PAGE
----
Wells Fargo hit with $400M suit for breach of contract linked to robo-signing scandal
Bank accused of not performing duties as trustee of Taconic Capital’s RMBS portfolio, exposing it to “excessive losses”
Taconic Capital Advisors filed a $400 million suit against Wells Fargo alleging the financial giant failed to protect its investment in residential mortgage-backed securities, despite knowing many of the loans could be worthless.
In a complaint filed in New York Supreme Court, Taconic accused Wells Fargo of breach of contract for doing nothing to fix problematic documentation for a number of home loans that were bundled into trusts and resold to investors. The global investment firm poured $390 million into buying certificates for 27 of the trusts for which Wells Fargo was the trustee and contractually obliged to act in investors’ interest.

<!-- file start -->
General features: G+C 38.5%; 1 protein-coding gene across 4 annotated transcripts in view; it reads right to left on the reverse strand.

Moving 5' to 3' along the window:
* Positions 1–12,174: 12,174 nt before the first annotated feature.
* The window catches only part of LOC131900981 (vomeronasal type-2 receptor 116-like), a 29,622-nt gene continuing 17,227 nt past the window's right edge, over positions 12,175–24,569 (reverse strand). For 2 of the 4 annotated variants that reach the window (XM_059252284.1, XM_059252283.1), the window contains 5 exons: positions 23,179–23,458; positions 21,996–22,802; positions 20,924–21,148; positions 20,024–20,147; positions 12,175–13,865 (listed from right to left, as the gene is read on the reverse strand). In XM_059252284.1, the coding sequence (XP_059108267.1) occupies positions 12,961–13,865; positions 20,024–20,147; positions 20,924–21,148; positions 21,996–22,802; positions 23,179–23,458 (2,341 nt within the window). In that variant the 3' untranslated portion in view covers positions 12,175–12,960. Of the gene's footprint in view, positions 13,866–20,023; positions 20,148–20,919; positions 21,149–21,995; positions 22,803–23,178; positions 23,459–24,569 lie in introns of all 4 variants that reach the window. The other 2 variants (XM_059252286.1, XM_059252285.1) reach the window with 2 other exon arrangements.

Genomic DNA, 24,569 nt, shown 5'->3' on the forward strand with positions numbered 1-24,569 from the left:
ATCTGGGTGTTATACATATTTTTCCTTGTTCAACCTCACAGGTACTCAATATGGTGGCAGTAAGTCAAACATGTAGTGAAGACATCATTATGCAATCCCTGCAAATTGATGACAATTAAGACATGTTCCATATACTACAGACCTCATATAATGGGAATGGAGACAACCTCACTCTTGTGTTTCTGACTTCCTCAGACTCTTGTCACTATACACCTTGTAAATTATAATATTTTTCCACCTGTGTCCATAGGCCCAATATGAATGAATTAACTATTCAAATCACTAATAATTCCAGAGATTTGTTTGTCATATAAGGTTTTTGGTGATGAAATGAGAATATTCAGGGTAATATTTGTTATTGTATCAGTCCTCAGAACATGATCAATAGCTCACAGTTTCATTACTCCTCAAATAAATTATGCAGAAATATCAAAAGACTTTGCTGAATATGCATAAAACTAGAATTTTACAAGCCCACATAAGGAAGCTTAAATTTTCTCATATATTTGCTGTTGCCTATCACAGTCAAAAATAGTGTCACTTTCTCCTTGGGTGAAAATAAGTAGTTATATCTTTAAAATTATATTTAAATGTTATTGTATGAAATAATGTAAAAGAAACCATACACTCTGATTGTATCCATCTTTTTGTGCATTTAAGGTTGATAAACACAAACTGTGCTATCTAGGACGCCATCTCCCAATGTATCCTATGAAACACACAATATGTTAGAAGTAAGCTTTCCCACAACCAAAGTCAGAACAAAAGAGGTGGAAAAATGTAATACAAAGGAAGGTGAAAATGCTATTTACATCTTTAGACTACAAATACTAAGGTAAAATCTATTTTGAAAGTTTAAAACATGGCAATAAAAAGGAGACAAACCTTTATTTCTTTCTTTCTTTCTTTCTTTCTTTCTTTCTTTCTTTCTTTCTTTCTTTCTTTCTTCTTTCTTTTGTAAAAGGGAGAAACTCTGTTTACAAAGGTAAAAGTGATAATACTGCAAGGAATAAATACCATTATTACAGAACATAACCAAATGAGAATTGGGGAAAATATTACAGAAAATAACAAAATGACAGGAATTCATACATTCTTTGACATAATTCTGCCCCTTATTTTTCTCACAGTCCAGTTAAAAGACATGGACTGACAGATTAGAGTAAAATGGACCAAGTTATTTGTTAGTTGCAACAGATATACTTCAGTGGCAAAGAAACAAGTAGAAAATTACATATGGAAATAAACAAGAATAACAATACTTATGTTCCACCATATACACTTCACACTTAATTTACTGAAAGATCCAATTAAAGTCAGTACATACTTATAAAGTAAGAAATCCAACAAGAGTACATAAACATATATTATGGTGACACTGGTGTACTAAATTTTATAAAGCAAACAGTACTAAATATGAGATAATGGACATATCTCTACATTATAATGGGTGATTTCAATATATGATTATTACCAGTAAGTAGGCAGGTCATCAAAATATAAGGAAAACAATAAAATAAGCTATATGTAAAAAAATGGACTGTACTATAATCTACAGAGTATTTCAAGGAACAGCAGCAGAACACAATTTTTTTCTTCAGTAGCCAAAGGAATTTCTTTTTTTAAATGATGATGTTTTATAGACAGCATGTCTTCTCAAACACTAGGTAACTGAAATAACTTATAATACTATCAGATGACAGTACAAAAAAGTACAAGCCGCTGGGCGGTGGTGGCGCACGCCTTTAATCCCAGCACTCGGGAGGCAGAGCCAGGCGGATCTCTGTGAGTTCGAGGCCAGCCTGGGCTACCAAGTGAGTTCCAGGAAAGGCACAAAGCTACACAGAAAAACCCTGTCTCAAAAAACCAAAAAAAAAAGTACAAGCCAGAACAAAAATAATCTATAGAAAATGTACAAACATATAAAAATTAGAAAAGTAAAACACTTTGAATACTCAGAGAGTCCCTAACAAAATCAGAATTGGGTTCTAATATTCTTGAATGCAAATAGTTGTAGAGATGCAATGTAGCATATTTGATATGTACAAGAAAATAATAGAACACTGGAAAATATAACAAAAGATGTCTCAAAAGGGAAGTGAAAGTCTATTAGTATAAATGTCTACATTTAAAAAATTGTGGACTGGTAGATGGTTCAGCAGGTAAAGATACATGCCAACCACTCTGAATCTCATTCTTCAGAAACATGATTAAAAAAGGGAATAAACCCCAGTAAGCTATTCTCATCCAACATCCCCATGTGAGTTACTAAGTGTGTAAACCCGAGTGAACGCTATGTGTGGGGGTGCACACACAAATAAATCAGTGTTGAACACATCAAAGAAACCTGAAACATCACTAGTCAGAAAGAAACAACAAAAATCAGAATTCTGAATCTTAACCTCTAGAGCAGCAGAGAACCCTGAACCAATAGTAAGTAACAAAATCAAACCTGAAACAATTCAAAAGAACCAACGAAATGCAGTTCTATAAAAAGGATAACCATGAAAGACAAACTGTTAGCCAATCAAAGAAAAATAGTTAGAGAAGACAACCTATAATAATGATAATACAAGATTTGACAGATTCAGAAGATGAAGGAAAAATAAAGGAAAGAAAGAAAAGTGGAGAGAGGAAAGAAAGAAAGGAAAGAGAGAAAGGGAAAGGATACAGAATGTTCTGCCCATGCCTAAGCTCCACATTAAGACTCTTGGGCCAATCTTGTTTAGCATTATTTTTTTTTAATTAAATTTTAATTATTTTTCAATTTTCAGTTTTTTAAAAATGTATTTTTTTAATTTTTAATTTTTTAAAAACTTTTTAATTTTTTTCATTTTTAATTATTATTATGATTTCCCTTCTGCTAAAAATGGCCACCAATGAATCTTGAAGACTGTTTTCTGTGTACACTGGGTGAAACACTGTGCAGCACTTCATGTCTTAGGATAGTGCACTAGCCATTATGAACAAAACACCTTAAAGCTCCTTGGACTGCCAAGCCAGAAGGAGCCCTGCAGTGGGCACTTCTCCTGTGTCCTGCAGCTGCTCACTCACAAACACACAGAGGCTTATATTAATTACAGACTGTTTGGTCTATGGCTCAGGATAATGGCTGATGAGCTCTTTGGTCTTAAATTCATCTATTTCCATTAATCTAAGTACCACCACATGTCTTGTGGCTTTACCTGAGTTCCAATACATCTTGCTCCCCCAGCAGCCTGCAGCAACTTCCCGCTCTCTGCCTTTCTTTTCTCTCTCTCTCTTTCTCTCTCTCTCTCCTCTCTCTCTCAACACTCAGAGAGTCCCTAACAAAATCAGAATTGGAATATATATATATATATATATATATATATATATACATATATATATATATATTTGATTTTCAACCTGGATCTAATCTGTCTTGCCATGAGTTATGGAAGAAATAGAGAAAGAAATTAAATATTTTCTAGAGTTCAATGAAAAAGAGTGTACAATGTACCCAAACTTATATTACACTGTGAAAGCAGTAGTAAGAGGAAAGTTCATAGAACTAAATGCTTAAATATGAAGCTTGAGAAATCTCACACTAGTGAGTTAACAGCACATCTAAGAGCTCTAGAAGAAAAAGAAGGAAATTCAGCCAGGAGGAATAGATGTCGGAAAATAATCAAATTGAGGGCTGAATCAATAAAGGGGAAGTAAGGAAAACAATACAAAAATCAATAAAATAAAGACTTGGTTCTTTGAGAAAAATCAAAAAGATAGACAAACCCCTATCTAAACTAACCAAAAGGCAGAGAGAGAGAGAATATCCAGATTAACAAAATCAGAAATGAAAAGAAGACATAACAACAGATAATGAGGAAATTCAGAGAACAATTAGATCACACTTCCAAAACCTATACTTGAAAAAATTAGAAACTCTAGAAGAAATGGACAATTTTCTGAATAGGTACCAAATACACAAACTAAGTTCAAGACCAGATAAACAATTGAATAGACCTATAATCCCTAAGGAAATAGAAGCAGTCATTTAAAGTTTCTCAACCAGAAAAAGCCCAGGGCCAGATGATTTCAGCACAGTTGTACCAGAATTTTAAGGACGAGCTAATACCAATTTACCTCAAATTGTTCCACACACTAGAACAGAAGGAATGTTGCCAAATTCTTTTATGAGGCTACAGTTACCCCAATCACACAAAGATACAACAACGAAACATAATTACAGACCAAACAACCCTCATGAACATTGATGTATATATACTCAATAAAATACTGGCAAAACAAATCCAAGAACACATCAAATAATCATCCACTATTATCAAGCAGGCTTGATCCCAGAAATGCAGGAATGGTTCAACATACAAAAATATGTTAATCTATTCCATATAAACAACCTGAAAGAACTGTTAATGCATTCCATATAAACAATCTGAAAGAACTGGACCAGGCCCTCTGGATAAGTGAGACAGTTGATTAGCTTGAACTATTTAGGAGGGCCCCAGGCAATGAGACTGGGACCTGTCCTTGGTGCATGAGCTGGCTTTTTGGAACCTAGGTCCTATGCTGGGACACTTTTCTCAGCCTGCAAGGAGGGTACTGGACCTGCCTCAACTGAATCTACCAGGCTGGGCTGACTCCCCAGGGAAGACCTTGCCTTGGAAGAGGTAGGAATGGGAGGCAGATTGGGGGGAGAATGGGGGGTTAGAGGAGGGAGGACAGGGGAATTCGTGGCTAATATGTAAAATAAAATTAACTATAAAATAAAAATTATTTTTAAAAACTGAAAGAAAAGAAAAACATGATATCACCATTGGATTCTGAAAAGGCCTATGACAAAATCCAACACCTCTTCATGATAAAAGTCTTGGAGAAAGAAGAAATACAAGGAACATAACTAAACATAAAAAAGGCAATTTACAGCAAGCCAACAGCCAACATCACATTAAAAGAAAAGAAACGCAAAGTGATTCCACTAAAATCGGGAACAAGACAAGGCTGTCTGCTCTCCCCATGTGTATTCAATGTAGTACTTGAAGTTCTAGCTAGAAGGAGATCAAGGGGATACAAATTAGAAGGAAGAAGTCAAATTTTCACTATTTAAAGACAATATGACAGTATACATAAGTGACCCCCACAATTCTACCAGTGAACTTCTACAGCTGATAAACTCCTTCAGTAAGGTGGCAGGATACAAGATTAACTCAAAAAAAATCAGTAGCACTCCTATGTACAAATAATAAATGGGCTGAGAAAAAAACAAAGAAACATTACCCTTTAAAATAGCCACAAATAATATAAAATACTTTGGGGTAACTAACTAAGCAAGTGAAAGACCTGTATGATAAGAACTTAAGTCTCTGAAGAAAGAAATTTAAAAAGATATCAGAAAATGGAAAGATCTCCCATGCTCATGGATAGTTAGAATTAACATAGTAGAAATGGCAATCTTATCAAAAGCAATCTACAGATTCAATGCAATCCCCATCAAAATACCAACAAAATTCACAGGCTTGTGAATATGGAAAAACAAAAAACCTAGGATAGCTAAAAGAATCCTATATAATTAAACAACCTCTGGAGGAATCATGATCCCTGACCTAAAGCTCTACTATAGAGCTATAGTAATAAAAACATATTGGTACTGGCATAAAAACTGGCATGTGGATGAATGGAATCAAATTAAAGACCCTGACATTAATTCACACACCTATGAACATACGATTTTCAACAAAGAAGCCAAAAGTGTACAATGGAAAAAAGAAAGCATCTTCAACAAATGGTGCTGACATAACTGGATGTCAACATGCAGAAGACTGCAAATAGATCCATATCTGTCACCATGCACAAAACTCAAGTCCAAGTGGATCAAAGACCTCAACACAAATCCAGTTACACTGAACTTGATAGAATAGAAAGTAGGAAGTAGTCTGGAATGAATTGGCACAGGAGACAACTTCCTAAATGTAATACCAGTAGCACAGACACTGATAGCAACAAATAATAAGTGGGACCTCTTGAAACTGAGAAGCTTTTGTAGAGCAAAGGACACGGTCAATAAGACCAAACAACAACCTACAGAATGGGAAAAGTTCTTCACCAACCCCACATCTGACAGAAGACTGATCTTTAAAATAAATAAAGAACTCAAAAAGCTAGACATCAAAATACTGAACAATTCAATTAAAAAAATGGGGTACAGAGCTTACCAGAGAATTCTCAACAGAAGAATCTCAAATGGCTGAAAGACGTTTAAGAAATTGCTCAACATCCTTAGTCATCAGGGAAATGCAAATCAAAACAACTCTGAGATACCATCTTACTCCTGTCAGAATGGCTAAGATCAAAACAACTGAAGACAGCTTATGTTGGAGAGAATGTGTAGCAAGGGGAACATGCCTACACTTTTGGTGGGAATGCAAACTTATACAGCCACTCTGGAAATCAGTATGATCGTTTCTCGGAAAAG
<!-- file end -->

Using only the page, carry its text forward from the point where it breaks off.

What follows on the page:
Taconic said the bank was fully aware that many of the loans that made up the trusts’ collateral had missing or fraudulent documentation. That meant if homeowners defaulted on their mortgages, the trusts would have to write off their losses because they wouldn’t be legally able to mitigate their losses by either foreclosing on the home or modifying the mortgage. To do either, the trust and any parties it hires to manage its portfolio of loans must show a prescribed set of documentation.